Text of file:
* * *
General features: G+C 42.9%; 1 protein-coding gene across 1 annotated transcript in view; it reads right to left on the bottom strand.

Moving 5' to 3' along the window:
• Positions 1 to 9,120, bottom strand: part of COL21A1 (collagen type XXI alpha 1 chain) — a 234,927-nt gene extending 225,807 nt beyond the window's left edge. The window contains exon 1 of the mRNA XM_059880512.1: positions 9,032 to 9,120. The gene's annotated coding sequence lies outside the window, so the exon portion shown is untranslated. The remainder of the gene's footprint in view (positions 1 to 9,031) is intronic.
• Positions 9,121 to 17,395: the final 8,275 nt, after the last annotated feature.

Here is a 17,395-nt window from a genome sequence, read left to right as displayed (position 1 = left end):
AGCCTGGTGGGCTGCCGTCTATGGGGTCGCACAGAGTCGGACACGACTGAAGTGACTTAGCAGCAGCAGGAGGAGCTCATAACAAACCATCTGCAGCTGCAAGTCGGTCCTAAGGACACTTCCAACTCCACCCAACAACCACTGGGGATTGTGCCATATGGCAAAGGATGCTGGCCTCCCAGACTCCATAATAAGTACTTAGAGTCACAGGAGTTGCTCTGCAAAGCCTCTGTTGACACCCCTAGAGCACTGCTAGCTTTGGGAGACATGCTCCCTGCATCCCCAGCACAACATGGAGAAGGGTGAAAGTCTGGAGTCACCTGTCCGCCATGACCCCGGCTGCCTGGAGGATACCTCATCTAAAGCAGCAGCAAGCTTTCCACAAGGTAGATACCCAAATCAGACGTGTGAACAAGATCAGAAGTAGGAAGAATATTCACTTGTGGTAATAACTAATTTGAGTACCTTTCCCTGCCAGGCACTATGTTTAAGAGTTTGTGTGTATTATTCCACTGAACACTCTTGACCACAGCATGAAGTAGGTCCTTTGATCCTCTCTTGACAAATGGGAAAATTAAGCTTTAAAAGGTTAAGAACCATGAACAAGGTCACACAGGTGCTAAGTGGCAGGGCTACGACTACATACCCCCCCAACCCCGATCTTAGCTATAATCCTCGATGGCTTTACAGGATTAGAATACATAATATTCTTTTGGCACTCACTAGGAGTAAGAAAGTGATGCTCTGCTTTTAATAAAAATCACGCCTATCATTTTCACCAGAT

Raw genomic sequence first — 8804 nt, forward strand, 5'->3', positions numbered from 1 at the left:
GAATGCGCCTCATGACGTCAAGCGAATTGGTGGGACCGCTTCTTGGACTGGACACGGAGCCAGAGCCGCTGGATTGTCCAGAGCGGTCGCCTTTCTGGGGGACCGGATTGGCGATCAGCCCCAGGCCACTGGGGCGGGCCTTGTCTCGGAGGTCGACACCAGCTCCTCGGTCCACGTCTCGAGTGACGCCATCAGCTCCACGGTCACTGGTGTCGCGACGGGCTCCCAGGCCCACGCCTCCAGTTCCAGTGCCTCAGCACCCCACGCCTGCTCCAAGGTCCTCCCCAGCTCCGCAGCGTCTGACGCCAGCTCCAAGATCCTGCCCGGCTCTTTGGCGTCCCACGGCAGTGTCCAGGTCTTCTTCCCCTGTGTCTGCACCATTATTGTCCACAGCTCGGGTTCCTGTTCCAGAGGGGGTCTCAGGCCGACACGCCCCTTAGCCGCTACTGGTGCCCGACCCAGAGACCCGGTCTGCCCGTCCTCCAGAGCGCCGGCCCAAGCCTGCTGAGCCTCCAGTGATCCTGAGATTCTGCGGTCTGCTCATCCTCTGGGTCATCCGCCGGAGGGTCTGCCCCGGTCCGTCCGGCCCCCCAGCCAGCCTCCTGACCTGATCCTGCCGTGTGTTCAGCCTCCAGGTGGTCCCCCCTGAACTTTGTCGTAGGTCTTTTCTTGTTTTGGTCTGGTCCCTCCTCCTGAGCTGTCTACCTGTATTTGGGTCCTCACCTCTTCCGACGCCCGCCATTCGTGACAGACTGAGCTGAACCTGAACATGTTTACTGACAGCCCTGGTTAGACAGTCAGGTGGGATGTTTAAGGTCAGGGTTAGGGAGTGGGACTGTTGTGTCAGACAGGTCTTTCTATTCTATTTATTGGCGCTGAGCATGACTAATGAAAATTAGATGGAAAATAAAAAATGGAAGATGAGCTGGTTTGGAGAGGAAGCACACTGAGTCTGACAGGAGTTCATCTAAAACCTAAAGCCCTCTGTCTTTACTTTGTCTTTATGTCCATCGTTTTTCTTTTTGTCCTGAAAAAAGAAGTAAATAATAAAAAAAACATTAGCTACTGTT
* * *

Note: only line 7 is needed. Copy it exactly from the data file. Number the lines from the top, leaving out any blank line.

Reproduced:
Raw genomic sequence first — 8804 nt, forward strand, 5'->3', positions numbered from 1 at the left: